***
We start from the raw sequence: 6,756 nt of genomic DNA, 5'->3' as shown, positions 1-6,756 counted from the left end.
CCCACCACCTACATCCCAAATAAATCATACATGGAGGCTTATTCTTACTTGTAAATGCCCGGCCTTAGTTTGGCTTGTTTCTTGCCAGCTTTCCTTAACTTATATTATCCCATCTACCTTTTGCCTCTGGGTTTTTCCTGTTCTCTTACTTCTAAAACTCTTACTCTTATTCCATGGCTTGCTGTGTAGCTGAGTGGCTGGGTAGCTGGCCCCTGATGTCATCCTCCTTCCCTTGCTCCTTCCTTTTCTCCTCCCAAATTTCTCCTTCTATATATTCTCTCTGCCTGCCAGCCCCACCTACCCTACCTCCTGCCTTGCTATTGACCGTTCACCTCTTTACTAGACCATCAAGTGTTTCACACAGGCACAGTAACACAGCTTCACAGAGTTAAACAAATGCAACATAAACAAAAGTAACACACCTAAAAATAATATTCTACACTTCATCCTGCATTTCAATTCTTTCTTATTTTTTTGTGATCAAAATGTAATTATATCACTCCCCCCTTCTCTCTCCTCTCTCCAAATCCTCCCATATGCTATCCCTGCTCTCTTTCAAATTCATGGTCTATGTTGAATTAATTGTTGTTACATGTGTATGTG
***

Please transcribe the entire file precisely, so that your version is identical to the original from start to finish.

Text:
We start from the raw sequence: 6,756 nt of genomic DNA, 5'->3' as shown, positions 1-6,756 counted from the left end.
CCCACCACCTACATCCCAAATAAATCATACATGGAGGCTTATTCTTACTTGTAAATGCCCGGCCTTAGTTTGGCTTGTTTCTTGCCAGCTTTCCTTAACTTATATTATCCCATCTACCTTTTGCCTCTGGGTTTTTCCTGTTCTCTTACTTCTAAAACTCTTACTCTTATTCCATGGCTTGCTGTGTAGCTGAGTGGCTGGGTAGCTGGCCCCTGATGTCATCCTCCTTCCCTTGCTCCTTCCTTTTCTCCTCCCAAATTTCTCCTTCTATATATTCTCTCTGCCTGCCAGCCCCACCTACCCTACCTCCTGCCTTGCTATTGACCGTTCACCTCTTTACTAGACCATCAAGTGTTTCACACAGGCACAGTAACACAGCTTCACAGAGTTAAACAAATGCAACATAAACAAAAGTAACACACCTAAAAATAATATTCTACACTTCATCCTGCATTTCAATTCTTTCTTATTTTTTTGTGATCAAAATGTAATTATATCACTCCCCCCTTCTCTCTCCTCTCTCCAAATCCTCCCATATGCTATCCCTGCTCTCTTTCAAATTCATGGTCTATGTTGAATTAATTGTTGTTACATGTGTATGTG